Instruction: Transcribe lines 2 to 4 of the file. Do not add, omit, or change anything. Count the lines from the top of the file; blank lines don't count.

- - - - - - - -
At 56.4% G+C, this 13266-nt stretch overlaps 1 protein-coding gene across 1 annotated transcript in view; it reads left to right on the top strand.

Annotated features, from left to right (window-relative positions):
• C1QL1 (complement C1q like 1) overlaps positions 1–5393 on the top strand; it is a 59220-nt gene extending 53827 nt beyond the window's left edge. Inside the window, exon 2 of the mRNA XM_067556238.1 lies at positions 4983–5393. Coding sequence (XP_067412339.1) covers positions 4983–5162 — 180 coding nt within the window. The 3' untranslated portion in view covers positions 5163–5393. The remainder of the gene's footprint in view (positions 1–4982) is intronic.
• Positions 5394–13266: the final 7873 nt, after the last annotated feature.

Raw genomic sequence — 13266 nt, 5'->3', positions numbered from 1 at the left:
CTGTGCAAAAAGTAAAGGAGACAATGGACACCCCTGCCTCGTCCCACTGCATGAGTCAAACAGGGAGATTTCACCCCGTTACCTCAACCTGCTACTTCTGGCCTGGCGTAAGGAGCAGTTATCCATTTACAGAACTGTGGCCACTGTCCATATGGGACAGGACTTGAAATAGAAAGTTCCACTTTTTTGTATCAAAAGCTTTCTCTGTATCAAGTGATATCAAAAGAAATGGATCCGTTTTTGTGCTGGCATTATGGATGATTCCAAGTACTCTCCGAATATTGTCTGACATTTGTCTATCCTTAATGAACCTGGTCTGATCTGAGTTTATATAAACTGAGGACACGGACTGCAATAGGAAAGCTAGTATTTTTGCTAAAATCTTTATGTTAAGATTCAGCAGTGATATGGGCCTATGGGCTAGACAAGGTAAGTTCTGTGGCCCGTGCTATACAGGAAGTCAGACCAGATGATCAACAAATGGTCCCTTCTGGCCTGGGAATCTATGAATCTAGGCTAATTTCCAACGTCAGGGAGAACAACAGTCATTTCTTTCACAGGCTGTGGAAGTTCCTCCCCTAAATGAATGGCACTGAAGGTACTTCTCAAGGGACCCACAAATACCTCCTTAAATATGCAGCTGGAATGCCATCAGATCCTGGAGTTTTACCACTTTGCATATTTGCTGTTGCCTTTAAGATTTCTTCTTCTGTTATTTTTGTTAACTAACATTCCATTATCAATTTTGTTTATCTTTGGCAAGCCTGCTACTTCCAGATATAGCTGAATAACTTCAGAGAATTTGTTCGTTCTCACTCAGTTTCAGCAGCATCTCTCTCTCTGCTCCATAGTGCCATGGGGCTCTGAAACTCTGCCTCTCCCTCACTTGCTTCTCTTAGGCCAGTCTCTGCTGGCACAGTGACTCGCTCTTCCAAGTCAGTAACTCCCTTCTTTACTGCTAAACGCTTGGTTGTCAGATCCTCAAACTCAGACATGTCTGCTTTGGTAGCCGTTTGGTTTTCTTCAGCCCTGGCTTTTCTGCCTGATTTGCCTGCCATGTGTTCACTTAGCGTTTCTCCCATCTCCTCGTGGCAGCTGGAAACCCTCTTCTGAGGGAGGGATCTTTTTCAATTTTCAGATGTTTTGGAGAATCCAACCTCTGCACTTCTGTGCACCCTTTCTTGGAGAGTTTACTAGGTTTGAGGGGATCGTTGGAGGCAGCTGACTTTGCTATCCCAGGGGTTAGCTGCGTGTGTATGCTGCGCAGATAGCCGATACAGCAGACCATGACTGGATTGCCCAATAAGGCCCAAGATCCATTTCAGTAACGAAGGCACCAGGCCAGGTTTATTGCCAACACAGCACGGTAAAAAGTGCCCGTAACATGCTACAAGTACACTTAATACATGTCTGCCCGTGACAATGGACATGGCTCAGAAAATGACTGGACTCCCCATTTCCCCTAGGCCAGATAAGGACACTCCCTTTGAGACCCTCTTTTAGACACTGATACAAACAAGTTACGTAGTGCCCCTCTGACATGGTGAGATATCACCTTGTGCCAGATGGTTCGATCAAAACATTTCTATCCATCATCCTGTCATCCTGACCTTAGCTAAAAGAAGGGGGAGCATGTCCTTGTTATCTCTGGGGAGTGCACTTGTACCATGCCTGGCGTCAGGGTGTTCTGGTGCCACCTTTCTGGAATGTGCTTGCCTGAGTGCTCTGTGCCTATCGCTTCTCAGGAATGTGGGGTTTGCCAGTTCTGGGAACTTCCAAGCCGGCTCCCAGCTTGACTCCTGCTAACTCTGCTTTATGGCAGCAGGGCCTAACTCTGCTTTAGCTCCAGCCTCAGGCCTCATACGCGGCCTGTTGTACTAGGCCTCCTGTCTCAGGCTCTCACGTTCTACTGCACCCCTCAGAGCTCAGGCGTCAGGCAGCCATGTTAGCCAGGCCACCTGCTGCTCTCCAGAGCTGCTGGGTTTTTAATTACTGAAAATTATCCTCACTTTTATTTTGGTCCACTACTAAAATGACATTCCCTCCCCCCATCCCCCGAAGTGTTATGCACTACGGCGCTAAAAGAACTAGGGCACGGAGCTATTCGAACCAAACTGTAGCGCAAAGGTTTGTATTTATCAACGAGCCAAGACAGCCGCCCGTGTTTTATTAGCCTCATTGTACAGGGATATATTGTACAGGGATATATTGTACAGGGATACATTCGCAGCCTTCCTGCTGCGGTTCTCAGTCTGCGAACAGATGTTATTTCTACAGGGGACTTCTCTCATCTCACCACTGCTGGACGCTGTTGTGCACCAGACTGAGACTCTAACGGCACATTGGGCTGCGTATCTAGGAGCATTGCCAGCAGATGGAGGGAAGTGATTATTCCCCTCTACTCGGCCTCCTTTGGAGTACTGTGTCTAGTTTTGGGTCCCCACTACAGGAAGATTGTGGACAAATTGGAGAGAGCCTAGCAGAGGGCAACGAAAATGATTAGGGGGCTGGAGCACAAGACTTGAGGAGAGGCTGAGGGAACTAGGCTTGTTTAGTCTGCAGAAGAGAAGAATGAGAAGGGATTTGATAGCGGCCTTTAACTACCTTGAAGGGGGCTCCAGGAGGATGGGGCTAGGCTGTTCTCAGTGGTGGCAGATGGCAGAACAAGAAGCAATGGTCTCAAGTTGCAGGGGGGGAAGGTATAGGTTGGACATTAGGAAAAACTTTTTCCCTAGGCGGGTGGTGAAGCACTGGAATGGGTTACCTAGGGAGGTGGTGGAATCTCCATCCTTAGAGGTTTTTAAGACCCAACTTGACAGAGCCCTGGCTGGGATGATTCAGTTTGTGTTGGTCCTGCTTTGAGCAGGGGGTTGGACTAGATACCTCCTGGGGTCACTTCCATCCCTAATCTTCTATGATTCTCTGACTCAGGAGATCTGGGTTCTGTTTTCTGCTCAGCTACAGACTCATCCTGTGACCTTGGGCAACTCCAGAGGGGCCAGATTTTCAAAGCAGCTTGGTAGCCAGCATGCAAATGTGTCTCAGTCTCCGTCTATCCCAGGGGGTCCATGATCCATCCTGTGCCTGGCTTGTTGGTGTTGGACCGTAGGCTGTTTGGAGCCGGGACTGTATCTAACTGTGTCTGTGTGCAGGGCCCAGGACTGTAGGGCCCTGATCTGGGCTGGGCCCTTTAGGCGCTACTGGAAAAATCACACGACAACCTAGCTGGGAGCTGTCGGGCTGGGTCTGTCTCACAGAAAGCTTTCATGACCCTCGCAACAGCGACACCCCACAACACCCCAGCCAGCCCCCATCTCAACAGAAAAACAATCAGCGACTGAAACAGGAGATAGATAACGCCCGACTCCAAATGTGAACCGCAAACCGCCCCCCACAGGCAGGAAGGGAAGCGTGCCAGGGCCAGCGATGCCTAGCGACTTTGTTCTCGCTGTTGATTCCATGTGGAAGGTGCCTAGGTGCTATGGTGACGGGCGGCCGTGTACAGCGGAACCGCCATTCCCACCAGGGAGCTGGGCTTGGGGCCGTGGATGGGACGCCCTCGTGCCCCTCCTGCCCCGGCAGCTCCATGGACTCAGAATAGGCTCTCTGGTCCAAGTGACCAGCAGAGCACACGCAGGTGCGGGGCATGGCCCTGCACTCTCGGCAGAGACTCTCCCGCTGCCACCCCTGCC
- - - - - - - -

Annotated features, from left to right (window-relative positions):
• C1QL1 (complement C1q like 1) overlaps positions 1–5393 on the top strand; it is a 59220-nt gene extending 53827 nt beyond the window's left edge. Inside the window, exon 2 of the mRNA XM_067556238.1 lies at positions 4983–5393. Coding sequence (XP_067412339.1) covers positions 4983–5162 — 180 coding nt within the window. The 3' untranslated portion in view covers positions 5163–5393. The remainder of the gene's footprint in view (positions 1–4982) is intronic.
• Positions 5394–13266: the final 7873 nt, after the last annotated feature.